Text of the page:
Darshi Arachige recently made me aware of a study of his authorship, which is broadly coincident with the criticisms I made to Pugach 2013:
Darshi Arachige, Do the Estimated Admixture Times Confirm the Proposed Holocene Gene Flow from India to Australia? Social Science Research Network 2013 → LINK
This paper argues that the current estimates for the time of influx of Indian genes into some sections of Australian Aboriginal population during Holocene bear large uncertainties which make elimination of the probability of a more recent gene flow less likely. It also highlights that indications for the plausibility of a later gene flow exist and can also be placed in a likely archaeological perspective.
My own very brief synthesis of the criticisms (all very legitimate) is as follows:
- Excessive conclusions come from subjective interpretation the PC (eigenvector) analysis.
- Too large, diverse dataset: Pugach et al. use an excessively broad dataset, what tends to hide important information unless you look at great depths, which they do not.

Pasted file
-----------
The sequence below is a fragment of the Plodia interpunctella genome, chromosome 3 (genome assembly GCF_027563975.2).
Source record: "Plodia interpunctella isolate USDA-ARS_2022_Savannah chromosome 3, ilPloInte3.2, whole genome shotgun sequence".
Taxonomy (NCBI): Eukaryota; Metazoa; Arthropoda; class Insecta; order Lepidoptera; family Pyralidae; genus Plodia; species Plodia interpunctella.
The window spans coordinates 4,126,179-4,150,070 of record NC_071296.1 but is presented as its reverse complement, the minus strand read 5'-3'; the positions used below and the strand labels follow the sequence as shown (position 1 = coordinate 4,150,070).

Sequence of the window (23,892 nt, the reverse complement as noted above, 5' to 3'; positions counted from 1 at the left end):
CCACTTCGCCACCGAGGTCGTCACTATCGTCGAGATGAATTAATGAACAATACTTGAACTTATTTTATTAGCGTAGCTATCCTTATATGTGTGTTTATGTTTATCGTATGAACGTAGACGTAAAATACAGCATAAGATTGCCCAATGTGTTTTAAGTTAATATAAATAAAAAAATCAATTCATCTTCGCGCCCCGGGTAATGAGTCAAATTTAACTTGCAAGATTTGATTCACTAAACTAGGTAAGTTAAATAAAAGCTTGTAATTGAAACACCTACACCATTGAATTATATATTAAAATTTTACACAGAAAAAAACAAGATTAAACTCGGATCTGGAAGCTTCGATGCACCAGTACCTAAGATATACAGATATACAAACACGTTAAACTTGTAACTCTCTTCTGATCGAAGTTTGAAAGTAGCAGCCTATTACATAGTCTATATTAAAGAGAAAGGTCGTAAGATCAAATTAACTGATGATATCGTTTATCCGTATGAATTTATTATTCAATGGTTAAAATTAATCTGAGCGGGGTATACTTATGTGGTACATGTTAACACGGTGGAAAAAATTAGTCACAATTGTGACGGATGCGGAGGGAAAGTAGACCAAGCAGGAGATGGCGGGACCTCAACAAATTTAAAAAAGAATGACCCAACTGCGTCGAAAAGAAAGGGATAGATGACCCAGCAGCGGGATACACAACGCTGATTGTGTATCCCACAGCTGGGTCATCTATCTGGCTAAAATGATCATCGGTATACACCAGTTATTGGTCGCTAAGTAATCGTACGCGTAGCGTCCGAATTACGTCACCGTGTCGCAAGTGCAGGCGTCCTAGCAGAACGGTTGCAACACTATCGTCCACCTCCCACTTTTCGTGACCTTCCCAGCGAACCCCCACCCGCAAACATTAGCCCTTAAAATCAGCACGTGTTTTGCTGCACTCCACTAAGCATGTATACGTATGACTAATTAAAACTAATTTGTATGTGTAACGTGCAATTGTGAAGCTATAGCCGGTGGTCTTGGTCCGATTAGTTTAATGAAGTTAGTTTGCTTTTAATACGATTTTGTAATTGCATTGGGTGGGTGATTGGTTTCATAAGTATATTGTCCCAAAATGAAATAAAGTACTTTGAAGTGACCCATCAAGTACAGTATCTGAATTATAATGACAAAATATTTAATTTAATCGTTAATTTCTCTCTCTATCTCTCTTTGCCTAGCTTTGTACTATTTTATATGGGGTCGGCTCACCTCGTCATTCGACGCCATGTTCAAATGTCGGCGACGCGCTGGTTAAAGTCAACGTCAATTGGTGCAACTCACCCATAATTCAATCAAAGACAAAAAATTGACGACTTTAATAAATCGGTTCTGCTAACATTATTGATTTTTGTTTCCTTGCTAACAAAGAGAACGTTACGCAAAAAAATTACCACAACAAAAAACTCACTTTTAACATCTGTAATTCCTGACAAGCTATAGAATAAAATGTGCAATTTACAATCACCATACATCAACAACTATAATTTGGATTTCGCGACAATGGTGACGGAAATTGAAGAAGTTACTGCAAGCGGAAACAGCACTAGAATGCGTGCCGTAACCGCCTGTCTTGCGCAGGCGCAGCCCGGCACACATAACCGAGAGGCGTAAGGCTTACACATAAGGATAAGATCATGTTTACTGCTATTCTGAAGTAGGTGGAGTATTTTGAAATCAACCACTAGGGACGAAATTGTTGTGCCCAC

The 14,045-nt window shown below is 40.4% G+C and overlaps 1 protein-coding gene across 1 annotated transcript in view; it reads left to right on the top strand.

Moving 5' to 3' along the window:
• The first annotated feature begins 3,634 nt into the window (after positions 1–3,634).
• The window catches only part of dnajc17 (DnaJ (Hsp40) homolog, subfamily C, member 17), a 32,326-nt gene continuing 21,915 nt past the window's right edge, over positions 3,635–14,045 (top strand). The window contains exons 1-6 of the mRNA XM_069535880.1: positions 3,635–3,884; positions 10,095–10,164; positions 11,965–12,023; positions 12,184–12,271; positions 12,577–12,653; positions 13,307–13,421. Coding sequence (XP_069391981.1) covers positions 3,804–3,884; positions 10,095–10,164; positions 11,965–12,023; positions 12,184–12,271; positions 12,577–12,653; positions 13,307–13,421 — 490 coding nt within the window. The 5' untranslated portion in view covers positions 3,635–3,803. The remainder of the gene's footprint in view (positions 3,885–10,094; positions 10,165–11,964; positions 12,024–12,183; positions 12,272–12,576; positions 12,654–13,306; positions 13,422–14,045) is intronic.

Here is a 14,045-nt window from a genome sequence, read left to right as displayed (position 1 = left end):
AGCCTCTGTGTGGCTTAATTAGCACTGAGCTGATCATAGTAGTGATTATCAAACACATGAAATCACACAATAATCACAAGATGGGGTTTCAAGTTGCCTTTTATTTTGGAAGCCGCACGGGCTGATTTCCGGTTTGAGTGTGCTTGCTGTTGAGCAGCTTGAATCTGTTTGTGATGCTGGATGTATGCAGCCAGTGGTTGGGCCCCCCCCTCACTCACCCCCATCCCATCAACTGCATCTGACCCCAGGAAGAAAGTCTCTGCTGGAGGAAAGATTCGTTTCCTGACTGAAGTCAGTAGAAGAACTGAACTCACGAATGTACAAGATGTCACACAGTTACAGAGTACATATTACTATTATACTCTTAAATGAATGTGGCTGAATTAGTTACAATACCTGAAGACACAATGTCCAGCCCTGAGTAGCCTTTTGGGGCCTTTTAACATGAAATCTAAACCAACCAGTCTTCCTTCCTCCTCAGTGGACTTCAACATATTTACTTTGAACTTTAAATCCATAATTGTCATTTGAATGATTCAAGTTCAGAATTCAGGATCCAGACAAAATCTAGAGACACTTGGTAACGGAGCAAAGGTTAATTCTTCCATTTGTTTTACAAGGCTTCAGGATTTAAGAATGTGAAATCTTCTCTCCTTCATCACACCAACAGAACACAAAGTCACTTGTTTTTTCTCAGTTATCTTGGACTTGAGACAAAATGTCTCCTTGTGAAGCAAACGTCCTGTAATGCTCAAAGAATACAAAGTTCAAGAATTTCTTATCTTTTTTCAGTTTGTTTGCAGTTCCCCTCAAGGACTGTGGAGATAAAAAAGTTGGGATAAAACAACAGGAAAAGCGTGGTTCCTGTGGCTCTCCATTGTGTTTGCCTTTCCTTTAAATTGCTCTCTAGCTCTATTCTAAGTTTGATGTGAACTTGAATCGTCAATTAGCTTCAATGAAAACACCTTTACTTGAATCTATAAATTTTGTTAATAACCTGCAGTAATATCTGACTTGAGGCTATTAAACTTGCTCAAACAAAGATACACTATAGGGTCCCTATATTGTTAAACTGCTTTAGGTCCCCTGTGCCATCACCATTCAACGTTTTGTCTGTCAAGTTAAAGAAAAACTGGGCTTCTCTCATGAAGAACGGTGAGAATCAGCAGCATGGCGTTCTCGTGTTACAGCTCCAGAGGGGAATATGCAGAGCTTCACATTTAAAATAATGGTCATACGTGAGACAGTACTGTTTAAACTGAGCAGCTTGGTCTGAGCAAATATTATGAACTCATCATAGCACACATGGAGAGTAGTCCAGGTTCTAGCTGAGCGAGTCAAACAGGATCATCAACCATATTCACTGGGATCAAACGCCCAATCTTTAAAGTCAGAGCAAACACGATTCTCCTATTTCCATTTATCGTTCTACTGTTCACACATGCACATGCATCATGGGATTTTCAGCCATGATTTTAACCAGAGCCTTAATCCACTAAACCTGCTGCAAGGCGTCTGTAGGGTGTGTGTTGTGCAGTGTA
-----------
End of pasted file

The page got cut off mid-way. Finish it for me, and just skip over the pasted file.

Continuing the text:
- Confidence intervals were hugely underestimated (a way too common academic malpractice).
- The arbitrarily wrong interpretation of the Holocene techno-cultural changes in Australia, which in no way are related to India but to SE Asia.
- Ignoring Kumar 2009, whose estimates for the South Asia - Australia gene flow is of 60-50 Ka BP.
Intriguingly however, Arachige mentions the Aboriginal legends about the Bajini, which he considers as possible Dravidian migrants, with all cautions.
In the preceding discussion, it was shown that the possibility of a Holocene gene flow between Indian people and Australian Aboriginal people is real. However, the external evidence quoted to support the thesis of such genomic fusion around four thousand years ago is inadequate and does not enjoy the support of many experts in the field. Given the errors associated with the estimated times of a localised admixture between these populations, it is not impossible to find a more recent time for an encounter between South Indian migrants to South East Asia and Aboriginal people from northern parts of Australia. Such an encounter is far more plausible from the archaeological evidence available in the neighbouring islands. Even though it is not possible to link the Baijini gypsies with the Dravidians due to flimsiness of the available information about the former, it is a possibility worth pursuing.
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